I think you're right about their shows, but both Hasan Minhaj and Samantha Bee are comedians, so why are we entrusting political commentary to comedians?
Exactly, but then being funny renders you unable to talk about anything but funny stuff.
Political Commentary is also not something to be rationed - as per se, it would be extremely misguided (and illegal, in the US) to regulate who can be televised on a given matter (Although I assume that you mean "we" as in society rather than the state?)
This was more of a copyright claim than censorship.
They could literarily have broadcast the same thing with muppets instead of the official footage and that would’ve been ok and a large part of wishes they had done just that.
“We wanted to show you footage from the House of Commons but due to a 1743 law we can’t so here it is reenacted with sock puppets...”
This would’ve been even better in my book.
Copyright claims that result in reduced access to media are censorship.
But censorship is censorship, and when we refuse to call it by its name, we allow ourselves to forget that there is a powerful force controlling what we can see and consume. That kind of power must be checked, and checked always, and we must constantly re-affirm our consent to that power just as often.
This is HBO likely not being familiar with obscure British legislation as some others have pointed out they had to use dogs instead of actual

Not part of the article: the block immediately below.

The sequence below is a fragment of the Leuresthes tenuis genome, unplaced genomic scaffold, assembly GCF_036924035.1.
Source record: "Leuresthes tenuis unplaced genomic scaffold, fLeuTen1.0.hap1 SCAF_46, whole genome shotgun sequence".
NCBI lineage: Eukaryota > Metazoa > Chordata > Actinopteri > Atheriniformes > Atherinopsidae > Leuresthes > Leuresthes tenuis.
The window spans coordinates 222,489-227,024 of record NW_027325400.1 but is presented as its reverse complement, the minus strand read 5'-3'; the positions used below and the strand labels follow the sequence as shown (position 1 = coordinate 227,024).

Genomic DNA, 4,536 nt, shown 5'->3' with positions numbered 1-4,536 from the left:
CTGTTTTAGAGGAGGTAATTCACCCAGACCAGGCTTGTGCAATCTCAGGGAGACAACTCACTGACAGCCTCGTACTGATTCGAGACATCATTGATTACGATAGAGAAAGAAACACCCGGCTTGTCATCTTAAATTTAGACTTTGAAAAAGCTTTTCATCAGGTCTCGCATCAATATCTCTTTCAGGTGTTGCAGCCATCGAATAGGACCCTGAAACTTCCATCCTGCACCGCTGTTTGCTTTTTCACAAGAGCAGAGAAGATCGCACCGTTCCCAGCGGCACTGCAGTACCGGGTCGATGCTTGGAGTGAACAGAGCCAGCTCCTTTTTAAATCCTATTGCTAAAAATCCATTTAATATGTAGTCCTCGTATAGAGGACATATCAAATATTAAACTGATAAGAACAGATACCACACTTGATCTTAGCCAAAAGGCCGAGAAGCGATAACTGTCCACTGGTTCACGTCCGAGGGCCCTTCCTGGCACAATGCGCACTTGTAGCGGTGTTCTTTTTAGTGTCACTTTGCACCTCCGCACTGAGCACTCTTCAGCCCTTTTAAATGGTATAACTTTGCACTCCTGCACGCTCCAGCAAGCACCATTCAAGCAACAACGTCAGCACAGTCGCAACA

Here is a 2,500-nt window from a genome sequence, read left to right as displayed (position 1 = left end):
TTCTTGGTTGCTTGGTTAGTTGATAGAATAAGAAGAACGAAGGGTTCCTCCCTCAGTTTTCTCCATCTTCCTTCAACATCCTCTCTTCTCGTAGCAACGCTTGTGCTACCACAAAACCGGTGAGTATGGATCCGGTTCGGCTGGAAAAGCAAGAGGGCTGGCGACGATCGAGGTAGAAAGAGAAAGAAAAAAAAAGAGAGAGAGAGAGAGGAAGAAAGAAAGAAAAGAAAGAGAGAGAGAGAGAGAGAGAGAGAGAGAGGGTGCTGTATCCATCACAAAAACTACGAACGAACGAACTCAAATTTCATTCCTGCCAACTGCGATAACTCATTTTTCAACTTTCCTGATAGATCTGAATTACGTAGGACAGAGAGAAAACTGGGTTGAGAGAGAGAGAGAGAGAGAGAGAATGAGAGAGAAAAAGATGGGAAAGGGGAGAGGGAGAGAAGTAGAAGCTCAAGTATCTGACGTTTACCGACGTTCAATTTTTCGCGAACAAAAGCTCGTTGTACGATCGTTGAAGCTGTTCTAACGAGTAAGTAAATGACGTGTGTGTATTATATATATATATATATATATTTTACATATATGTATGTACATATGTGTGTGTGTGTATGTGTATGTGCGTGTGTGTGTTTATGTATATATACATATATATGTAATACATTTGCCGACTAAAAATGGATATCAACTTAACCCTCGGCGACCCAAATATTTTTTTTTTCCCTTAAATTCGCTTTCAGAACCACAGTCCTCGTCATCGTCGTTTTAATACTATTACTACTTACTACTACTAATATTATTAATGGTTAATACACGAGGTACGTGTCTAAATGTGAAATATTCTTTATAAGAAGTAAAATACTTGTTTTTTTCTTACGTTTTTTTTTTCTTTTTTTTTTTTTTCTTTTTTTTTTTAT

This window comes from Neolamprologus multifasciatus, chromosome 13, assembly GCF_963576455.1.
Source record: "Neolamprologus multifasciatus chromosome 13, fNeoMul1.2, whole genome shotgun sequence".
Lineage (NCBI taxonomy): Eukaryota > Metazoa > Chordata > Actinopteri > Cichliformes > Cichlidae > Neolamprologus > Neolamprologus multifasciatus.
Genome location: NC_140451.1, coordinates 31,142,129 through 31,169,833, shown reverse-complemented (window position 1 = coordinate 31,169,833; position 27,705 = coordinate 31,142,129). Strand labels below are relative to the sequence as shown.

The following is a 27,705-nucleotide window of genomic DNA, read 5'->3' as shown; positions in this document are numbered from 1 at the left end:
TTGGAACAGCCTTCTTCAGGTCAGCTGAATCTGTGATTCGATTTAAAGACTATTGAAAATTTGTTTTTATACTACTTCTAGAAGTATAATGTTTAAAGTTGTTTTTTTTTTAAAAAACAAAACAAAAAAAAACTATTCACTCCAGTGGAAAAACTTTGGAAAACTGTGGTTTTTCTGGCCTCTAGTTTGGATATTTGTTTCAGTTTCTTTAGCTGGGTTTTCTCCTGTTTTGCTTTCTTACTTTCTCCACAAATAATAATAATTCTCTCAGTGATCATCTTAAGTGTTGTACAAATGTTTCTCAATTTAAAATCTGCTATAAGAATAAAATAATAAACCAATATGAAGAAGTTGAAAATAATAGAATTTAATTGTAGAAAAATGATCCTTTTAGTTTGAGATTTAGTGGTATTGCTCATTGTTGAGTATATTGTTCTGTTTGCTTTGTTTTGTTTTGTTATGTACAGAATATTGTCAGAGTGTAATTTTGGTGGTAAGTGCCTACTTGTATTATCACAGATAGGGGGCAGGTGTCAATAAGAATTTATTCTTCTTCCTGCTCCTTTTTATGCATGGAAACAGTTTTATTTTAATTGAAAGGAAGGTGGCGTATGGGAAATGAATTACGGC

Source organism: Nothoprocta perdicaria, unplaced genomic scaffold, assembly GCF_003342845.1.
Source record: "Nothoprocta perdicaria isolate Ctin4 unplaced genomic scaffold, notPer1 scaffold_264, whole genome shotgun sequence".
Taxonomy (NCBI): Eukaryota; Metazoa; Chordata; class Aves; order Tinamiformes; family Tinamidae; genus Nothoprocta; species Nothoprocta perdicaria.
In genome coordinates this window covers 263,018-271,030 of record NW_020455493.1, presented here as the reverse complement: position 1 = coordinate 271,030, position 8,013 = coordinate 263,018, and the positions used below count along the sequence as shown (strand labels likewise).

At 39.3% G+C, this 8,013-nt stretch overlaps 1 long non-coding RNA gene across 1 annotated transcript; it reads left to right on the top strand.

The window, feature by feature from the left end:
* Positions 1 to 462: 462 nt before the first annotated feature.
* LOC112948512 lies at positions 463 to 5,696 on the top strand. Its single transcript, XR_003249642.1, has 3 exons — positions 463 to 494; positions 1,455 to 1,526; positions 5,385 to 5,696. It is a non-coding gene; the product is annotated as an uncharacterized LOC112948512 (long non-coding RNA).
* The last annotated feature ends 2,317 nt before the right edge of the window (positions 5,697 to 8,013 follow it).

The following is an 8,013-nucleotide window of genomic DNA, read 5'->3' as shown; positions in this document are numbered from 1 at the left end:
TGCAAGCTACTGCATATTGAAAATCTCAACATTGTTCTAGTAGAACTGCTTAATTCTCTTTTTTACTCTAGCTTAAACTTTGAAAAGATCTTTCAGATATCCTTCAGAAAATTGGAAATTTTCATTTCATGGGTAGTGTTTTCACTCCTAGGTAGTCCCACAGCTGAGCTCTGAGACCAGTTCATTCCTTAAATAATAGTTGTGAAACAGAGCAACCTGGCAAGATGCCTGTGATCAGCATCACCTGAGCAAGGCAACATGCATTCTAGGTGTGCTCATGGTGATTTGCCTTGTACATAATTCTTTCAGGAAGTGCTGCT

SCTOUS footage as there is a US law that forbids footage of the Supreme Court from being used.
The fact that you even consider this censorship only proves you likely never experienced what true censorship means.
There’s no law enforcing this except those which give the judges full control over their proceedings. They could let CNN in tomorrow if they so decided.
The speech isn't being restricted. The background footage is.
Even if it is a stupid law.
Why should taxpayer-funded creations be copyrighted? They should be in the public domain by default, like in the U.S.
This stuff is just generally odd.
HBO just didn’t realized it when making this programme, they have had to avoid other similar limitations by using dogs instead of supreme justices due to similar restrictions in the US.
I wish we would adopt this, not that I watch live television anymore though but plenty of people still do.
"Joe Smith once let his dog crap on a lawn, Joe did not pick it up, do you want Joe in office? Paid for by the committee to help the group to help the council to elect Jane Doe"
Next commercial break
"Jane Doe uses 3 cans of hairspray a week yet claims to care about the environment. Jane only cares about her hair. Paid for the by the cabal to support the organization of the committee of electing Joe Smith'.